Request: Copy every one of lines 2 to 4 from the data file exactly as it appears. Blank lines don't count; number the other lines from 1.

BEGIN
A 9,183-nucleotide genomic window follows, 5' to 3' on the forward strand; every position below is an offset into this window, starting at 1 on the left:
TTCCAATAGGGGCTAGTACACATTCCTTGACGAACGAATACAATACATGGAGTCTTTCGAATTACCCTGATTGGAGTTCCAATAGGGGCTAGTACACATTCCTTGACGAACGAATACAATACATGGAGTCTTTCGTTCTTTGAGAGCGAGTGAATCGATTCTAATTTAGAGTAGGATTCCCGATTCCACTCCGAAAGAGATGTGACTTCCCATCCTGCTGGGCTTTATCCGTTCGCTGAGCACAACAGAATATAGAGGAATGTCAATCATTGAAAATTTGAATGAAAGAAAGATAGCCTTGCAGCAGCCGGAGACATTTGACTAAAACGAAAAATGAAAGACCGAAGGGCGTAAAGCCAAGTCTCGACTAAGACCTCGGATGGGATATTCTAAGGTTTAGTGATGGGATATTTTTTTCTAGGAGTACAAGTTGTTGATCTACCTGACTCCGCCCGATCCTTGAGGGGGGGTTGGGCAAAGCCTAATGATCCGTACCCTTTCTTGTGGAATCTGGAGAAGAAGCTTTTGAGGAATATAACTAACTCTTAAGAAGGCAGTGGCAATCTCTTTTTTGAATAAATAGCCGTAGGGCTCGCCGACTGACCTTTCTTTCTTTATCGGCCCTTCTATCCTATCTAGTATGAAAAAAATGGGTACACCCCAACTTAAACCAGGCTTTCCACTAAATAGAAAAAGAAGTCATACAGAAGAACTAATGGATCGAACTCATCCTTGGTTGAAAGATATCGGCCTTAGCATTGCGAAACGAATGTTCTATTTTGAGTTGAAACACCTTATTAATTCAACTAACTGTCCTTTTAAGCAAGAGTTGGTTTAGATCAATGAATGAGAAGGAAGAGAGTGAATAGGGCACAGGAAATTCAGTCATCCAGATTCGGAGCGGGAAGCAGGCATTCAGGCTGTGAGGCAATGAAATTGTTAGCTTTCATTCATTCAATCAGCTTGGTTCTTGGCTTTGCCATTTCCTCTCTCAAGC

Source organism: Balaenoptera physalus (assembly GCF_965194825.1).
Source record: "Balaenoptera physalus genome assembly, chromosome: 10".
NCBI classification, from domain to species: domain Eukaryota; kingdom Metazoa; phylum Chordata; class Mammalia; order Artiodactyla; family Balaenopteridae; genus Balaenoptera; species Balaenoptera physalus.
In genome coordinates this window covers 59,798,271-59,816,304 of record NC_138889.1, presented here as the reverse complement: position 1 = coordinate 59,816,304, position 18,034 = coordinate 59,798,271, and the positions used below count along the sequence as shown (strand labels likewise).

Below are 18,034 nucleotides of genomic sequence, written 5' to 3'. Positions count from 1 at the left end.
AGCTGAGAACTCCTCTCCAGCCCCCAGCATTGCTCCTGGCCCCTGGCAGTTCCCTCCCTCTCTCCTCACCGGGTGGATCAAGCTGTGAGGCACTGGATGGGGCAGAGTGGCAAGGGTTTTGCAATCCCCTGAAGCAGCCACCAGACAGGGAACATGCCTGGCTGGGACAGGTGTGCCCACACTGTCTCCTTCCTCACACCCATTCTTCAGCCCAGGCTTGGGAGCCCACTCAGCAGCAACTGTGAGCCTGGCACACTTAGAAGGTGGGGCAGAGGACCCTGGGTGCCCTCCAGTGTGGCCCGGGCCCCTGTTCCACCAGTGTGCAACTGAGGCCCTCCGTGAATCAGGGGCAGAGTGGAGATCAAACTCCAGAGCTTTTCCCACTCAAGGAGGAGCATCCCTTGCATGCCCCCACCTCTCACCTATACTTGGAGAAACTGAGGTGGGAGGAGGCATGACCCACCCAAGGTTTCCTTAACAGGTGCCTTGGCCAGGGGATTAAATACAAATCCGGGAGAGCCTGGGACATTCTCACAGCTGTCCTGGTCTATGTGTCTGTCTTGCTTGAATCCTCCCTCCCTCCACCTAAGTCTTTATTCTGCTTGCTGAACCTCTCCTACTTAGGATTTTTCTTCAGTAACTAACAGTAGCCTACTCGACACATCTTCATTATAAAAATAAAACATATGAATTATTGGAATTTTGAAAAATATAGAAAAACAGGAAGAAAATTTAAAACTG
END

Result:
TTCCAATAGGGGCTAGTACACATTCCTTGACGAACGAATACAATACATGGAGTCTTTCGAATTACCCTGATTGGAGTTCCAATAGGGGCTAGTACACATTCCTTGACGAACGAATACAATACATGGAGTCTTTCGTTCTTTGAGAGCGAGTGAATCGATTCTAATTTAGAGTAGGATTCCCGATTCCACTCCGAAAGAGATGTGACTTCCCATCCTGCTGGGCTTTATCCGTTCGCTGAGCACAACAGAATATAGAGGAATGTCAATCATTGAAAATTTGAATGAAAGAAAGATAGCCTTGCAGCAGCCGGAGACATTTGACTAAAACGAAAAATGAAAGACCGAAGGGCGTAAAGCCAAGTCTCGACTAAGACCTCGGATGGGATATTCTAAGGTTTAGTGATGGGATATTTTTTTCTAGGAGTACAAGTTGTTGATCTACCTGACTCCGCCCGATCCTTGAGGGGGGGTTGGGCAAAGCCTAATGATCCGTACCCTTTCTTGTGGAATCTGGAGAAGAAGCTTTTGAGGAATATAACTAACTCTTAAGAAGGCAGTGGCAATCTCTTTTTTGAATAAATAGCCGTAGGGCTCGCCGACTGACCTTTCTTTCTTTATCGGCCCTTCTATCCTATCTAGTATGAAAAAAATGGGTACACCCCAACTTAAACCAGGCTTTCCACTAAATAGAAAAAGAAGTCATACAGAAGAACTAATGGATCGAACTCATCCTTGGTTGAAAGATATCGGCCTTAGCATTGCGAAACGAATGTTCTATTTTGAGTTGAAACACCTTATTAATTCAACTAACTGTCCTTTTAAGCAAGAGTTGGTTTAGATCAATGAATGAGAAGGAAGAGAGTGAATAGGGCACAGGAAATTCAGTCATCCAGATTCGGAGCGGGAAGCAGGCATTCAGGCTGTGAGGCAATGAAATTGTTAGCTTTCATTCATTCAATCAGCTTGGTTCTTGGCTTTGCCATTTCCTCTCTCAAGC

Source organism: Balaenoptera physalus (assembly GCF_965194825.1).
Source record: "Balaenoptera physalus genome assembly, chromosome: 10".